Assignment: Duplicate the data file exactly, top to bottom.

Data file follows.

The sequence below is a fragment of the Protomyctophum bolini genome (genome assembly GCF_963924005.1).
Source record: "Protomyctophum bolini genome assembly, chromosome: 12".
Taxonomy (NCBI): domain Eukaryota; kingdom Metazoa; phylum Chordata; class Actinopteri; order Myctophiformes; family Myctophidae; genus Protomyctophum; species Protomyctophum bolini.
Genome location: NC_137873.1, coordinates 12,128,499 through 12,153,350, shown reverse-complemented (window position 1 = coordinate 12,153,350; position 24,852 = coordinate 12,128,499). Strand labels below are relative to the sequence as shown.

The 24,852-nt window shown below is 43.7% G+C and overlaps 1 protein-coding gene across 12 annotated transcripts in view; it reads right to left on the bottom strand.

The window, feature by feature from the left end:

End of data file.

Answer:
The sequence below is a fragment of the Protomyctophum bolini genome (genome assembly GCF_963924005.1).
Source record: "Protomyctophum bolini genome assembly, chromosome: 12".
Taxonomy (NCBI): domain Eukaryota; kingdom Metazoa; phylum Chordata; class Actinopteri; order Myctophiformes; family Myctophidae; genus Protomyctophum; species Protomyctophum bolini.
Genome location: NC_137873.1, coordinates 12,128,499 through 12,153,350, shown reverse-complemented (window position 1 = coordinate 12,153,350; position 24,852 = coordinate 12,128,499). Strand labels below are relative to the sequence as shown.

The 24,852-nt window shown below is 43.7% G+C and overlaps 1 protein-coding gene across 12 annotated transcripts in view; it reads right to left on the bottom strand.

The window, feature by feature from the left end: